“What’s the economic value of woodlands in the UK? Hmm? Come on, I haven’t got all day. Yes, you at the back there – £720 Billion you say? That sounds like a made up figure.”
An imagined conversation perhaps, but actually the figure comes from a Woodland Trust report published earlier this year. Andrew Lilico of Europe Economics wrote it. Lilico is a regular columnist on the far right neoliberal/libertarian Conservative Home website. This is appropriate as Lilico sits neatly between neoliberal and right-libertarian, especially in his attitude towards the environment – perhaps he is an extreme ecomodernist like Owen Paterson and his brother in law Viscount Matthew “King Coal” Ridley.
Take this for example:
“But the point remains that the earth – at least on the land – is a human-created environment moulded for our convenience – as is only right and proper. After all, the model attitude humans have adopted to the environment since ancient times was that of the steward of the Garden of Eden. Note that: a garden – a designed environment, not a wilderness.”
It’s worth reading this article in full just to get a flavour of the extraordinary and truly terrifying perspective Mr Lilico has on the world and especially the natural world. And apparently he is an expert economist or econometrician, sufficient for the Woodland Trust to pay (presumably handsomely) for his services.
I searched high and low through “The Economic Benefits of Woodland” for things like “intrinsic value” or the “irreplaceability of ancient woodland”, but I could not find any mention of these. Instead, Mr Lilico entertained us with the notion of “biodiversity existence value” a sum made up using contingent valuation, itself a widely condemned approach to valuation. Biodiversity Existence Value or BEV is the value people place on a woodland for its biodiversity, just to know that that biodiversity exists, in the same way that we value a whale in the Antarctic Ocean, because it is there. Leaving aside whether it’s realistically possible to come up with a monetary value for such a thing, Mr Lilico calculated that BEV for a lowland ancient woodland was only worth just over three times as much as an upland conifer plantation; and only about 34% more than a newly planted lowland plantation.
Evidently Mr Lilico take a much harder line than Owen Paterson, who famously suggested that one could compensate for the loss of an ancient woodland by planting a hundred trees for every one cut down. Lilico reckons its only 1.3 trees planted for everyone cut down.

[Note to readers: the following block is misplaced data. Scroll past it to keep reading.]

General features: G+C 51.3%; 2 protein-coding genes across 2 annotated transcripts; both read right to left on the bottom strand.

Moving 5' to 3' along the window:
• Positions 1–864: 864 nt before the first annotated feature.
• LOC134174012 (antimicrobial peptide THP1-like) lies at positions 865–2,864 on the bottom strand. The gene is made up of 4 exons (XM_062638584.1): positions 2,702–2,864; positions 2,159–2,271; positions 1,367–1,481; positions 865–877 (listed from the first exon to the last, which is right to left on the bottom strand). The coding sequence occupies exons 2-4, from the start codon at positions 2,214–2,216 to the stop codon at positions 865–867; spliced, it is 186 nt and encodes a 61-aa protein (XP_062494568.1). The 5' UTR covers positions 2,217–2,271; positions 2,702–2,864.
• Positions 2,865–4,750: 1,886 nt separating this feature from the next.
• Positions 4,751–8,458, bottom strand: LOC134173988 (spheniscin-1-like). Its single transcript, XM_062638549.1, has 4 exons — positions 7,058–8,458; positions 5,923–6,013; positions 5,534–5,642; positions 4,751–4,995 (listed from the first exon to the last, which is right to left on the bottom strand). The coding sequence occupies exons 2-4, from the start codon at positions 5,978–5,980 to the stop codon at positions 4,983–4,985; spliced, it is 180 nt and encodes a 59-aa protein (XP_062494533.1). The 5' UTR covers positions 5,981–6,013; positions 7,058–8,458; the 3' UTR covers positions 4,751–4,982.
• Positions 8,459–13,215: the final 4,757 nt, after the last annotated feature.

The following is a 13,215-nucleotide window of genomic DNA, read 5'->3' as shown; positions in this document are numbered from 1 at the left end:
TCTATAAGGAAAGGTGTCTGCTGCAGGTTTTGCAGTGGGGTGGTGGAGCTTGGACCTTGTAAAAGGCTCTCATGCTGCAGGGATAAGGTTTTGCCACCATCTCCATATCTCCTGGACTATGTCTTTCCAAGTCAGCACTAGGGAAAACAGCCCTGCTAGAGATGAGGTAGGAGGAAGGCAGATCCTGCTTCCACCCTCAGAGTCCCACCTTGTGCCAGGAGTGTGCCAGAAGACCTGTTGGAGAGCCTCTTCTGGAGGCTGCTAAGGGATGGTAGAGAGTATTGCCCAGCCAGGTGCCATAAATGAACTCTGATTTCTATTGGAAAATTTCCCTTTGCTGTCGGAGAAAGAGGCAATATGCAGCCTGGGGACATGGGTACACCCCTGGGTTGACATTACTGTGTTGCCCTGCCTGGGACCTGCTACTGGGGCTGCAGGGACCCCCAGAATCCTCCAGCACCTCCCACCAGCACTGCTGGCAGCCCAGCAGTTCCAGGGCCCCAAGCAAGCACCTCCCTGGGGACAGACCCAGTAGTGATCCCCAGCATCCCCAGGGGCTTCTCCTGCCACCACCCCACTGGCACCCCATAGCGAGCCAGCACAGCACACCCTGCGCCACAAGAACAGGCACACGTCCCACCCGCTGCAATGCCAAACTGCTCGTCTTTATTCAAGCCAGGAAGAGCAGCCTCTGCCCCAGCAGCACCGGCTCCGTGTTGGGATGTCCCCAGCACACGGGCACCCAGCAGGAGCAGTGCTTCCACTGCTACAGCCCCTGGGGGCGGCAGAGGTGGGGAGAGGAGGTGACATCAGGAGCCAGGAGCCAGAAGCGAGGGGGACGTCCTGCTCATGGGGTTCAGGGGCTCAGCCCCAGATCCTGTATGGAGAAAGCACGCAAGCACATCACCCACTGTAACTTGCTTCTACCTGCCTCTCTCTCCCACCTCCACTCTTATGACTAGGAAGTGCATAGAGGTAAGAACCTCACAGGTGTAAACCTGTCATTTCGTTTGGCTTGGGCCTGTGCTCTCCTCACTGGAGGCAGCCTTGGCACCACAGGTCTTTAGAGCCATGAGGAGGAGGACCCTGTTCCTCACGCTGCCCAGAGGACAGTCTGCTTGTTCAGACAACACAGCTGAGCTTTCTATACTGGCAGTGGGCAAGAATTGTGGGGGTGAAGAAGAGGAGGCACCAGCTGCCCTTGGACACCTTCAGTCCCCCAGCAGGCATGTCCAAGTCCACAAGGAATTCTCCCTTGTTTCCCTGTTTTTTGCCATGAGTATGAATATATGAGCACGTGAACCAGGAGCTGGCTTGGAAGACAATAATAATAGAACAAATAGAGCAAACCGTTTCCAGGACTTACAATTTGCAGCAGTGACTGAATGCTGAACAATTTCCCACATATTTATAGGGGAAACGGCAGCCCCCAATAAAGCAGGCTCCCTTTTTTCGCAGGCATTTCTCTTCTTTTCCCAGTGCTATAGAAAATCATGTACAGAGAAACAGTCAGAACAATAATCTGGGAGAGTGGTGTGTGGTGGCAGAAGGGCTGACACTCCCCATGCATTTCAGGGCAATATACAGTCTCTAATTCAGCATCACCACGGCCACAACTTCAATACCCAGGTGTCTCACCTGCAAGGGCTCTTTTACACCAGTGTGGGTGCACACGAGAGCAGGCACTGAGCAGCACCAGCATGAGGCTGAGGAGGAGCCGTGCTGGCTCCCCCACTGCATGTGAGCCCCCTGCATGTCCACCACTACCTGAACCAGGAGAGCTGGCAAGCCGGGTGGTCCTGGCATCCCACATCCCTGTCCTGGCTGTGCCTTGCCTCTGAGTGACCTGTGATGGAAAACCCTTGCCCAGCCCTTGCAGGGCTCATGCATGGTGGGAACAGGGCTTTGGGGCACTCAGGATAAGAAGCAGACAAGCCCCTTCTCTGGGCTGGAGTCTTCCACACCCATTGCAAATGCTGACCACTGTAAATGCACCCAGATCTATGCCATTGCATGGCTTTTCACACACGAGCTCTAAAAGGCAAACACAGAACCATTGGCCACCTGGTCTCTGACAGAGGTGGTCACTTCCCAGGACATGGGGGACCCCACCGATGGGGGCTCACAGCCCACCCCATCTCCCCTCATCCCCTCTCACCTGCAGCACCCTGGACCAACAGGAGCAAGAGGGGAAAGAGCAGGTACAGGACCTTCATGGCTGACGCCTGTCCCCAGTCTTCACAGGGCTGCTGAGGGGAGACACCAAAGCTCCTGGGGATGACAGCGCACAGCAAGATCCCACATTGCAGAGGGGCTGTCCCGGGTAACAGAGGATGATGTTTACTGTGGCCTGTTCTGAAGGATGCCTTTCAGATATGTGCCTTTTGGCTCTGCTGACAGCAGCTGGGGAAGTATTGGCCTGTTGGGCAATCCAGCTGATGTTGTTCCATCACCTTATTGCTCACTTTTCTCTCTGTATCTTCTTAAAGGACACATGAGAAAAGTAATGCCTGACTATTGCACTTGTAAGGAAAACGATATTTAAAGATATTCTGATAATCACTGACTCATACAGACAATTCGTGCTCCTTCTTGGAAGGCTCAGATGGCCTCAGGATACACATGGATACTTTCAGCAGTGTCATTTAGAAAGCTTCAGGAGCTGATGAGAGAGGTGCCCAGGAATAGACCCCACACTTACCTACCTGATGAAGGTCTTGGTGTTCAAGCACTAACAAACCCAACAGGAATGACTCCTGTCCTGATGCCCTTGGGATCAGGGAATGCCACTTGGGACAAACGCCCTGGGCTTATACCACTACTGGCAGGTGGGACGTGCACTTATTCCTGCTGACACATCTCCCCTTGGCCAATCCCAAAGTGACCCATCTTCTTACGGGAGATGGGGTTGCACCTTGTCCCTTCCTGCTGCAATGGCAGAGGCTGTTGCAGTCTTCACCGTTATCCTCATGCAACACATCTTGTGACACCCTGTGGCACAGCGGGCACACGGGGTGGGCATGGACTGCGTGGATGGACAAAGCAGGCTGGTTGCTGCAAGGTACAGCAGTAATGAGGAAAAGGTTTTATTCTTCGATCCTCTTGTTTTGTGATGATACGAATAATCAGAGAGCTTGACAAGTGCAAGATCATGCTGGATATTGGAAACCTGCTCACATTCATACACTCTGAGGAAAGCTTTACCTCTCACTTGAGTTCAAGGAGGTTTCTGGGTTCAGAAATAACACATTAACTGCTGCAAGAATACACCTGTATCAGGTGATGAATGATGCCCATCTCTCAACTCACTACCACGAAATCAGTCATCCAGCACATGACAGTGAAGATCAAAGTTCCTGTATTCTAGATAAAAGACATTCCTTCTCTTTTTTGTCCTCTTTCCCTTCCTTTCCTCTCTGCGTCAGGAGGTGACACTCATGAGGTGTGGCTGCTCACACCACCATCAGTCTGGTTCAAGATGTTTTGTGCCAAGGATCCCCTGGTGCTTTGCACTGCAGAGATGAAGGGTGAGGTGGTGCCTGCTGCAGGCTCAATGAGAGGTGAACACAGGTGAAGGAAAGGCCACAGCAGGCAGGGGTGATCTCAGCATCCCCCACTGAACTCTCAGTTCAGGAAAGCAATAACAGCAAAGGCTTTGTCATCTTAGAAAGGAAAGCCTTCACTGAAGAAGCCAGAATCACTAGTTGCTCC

This is of course arrant nonsense and it’s extraordinary that the Woodland Trust would put its name against such econometric meretriciousness. One wonders whether Lilico was quietly chuckling at the thought that he had led an environmental organisation into such an elephant trap. Perhaps they had not noticed? Lilico works at Europe Economics (which is itself a neat piece of truthspeak as Lilico is an arch europhobe who works alongside another leading europhobe Matthew Sinclair, former Chief Exec of the Tax Payers Alliance).
Lilico looks at the monetary value of woodlands as a policy tool – and comes up with the main benefit being to “facilitate housing development”. Now given the Woodland Trust’s campaign to save ancient woodlands from threats such as err housing development, this is econometric gymnastics. Just as well he only valued ancient woodland biodiversity value a third higher than newly planted woodland. In terms of housing development Lilico also suggests that planting forest in a catchment could reduce flooding risk to such an extent that it could allow housing development on “marginal land” – yes he is talking about the floodplain.
The overall picture is that the main element of the £270Bn is in carbon storage at £16000 per hectare (in perpetuity), while the monetary value of a woodland seen in passing by a commuter is calculated as £9500 a hectare. Aggregate all these together and you get to that figure of £720Bn, in perpetuity.
It’s this aggregate value thing again, which I mentioned yesterday. The idea that you can simply add together all the different economic values, calculated using different methods, to come up with one big figure.
I was talking at a conference a couple of weeks ago, and asked the audience “what is the aggregate natural capital of the badger?” Well, it might seem like a silly question, but is it any sillier than “what is the natural capital of the UK’s woodlands?”
To a dairy farmer in Somerset, it cost £5000 per badger to kill them. Much of that cost fell to the taxpayer, anyway we have to put that figure on the “cost” side ie it’s a negative value.
But for Somerset Wildlife Trust members, who pay £36 a year to be members, presumably they place a positive value on those badgers, even if their new Vice Presidents don’t.
To the 10,000 or so Dairy Farmers in England and Wales, for which bovine TB costs around £100M a year (although much of the cost is borne by the taxpayer), I would imagine they would also place a negative value on badgers.
What about a badger in London, or somewhere else in the country where there is no bovine TB. Do these have a positive value? How much is a visit to your patio by a badger to eat peanut butter or whatever it is you’ve put out to entice them, worth? I’m sure Mr Lilico would be able to come up with a figure.
And when all those badgers and all their credits and debits have been calculated, they can all be summed, to provide the aggregate natural capital of badgers in the UK.
But what if the aggregate sum was negative? It seems likely that it would be. Surely this would be a cast iron economic case for eradicating the badger entirely from these Islands.